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26 April 2007 Edition

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International Worker's Day 2007

Why we celebrate May Day


May Day, or International Worker’s Day, is celebrated annually across the world on 1 May.  It commemorates the historic, and continuing, struggle of workers to improve their rights and conditions. 
The origins of May Day lie in the struggle for a shorter working day and in particular in the campaign in the United States in the 1880’s for the eight-hour working day. At the time workers were being forced to work ten, 12 and 14-hour days and a campaign of militant strike action and demonstrations was waged in support of the eight-hour day.
In Chicago, where there had been a particularly high level of support for the campaign, there was a brutal reaction from employers leading to the hanging of the Haymarket Martyrs.
A demonstration was held on 4 May 1886 at Haymarket Square to protest against the brutal attack by the police on a meeting of striking workers at McCormick Reaper Works on 3 May, where six workers were killed and many more wounded. The meeting was peaceful and about to conclude when the police launched an attack upon the assembled workers. A bomb was thrown into the crowd.  A battle ensued at the end of which seven policemen and four workers were dead.
Eight anarchist trade unionists were arrested and charged with criminal conspiracy. There was no evidence that any of the men arrested had participated in the bombing. Four trade unionists – Albert Parsons, August Spies, Adolph Fischer and George Engel were hanged on trumped up charges. Three more – Michael Schwab, Samuel Fielden and Oscar Neebe, spent six years in prison before being pardoned. Another, Louis Lingg, committed suicide before the conclusion of the trial.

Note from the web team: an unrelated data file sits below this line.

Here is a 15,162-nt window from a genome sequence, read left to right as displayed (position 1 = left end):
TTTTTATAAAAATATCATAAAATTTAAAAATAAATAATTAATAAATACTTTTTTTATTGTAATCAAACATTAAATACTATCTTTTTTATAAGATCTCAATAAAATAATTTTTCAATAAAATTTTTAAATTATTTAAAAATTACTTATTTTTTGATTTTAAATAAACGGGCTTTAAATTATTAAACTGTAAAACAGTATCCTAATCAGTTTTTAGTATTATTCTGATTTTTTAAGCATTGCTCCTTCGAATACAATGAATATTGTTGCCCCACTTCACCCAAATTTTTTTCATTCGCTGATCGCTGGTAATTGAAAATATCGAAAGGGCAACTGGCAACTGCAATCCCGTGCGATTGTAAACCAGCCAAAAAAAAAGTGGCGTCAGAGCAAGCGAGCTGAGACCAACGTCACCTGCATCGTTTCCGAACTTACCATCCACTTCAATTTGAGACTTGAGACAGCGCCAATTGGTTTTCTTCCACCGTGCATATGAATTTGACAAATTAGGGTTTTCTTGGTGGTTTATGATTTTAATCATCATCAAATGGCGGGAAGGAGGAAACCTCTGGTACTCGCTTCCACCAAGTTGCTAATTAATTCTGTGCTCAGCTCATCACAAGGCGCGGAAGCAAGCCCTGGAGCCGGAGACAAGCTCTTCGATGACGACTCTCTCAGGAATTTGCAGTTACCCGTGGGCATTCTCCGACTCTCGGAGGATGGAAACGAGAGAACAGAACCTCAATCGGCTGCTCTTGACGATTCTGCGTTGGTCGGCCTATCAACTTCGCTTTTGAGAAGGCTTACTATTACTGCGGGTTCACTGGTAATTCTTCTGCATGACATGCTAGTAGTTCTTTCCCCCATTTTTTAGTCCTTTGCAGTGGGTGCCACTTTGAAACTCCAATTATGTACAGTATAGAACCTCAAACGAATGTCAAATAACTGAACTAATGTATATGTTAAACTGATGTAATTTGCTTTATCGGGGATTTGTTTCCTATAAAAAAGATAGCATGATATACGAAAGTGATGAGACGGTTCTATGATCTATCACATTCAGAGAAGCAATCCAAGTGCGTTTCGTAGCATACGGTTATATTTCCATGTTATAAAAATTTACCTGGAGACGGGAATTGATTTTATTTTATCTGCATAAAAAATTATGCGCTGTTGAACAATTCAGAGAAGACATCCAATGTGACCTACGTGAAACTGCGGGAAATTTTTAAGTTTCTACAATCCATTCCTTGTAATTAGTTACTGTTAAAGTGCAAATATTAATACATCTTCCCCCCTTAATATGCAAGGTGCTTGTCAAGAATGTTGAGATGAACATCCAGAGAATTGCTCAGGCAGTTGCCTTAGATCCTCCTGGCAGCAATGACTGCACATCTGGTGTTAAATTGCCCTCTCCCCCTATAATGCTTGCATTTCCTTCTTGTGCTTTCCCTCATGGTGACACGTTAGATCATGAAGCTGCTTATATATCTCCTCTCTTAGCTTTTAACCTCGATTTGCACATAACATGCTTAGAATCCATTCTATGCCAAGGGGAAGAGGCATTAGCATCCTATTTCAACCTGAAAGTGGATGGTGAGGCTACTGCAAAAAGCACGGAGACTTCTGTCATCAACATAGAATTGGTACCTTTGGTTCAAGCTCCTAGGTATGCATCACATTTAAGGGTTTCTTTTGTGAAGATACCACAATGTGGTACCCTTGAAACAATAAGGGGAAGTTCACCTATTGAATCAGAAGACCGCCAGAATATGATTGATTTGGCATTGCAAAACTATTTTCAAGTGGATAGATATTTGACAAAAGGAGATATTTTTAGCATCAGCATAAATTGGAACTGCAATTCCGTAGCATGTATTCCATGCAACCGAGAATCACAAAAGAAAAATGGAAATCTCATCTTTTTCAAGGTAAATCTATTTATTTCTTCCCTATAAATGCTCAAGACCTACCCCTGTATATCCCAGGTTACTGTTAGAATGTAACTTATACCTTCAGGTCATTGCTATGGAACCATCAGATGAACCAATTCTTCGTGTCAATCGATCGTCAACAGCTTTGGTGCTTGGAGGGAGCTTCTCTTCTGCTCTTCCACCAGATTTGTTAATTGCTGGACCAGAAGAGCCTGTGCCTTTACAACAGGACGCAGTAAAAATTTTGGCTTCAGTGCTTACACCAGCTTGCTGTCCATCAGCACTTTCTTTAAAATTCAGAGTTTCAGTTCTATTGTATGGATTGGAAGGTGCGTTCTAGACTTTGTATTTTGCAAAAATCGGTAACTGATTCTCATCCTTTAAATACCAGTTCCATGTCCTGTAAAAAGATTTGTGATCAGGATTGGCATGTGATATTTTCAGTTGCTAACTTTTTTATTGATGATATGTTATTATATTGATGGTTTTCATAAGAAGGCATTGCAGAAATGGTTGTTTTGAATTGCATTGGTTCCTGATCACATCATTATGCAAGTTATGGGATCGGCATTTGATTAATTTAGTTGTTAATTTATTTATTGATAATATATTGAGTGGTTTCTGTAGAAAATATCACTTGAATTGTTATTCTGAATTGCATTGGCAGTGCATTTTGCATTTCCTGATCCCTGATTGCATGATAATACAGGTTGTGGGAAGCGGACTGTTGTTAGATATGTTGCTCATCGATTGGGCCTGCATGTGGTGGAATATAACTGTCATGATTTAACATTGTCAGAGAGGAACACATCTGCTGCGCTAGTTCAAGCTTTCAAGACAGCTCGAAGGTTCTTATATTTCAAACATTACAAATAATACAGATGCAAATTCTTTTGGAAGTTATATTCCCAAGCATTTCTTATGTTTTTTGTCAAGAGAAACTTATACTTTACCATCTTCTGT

Since 1891, 1 May has become a day to commemorate the sacrifices, not just of the Haymarket Martyrs, but of all workers who fight on behalf of their class. Today, on May Day we recognise and celebrate the achievements and struggles of past generations of trade unionists. Those limited rights we enjoy at present we owe to workers in every part of the world who fought for those rights in a struggle in which many gave their lives.
Irish workers owe a particular debt to the 20,000 workers in Dublin who took part in the 1913 Lockout and to their 80,000 dependents who risked imminent destitution and starvation. This year, we also acknowledge the historic contribution made by the Catholic and Protestant Belfast dockers, who together under the leadership of James Larkin launched the trade union movement in the north and east of this country with their strike of 1907.
May Day gives us the opportunity to come together to demonstrate our ongoing commitment to socialism and the struggle to improve workers ‘rights. It gives us the opportunity to demonstrate our solidarity with the struggle of workers across the globe. On May Day we recognise and celebrate the achievements and struggles of past generations of trade unionists and commit ourselves to continue that fight.


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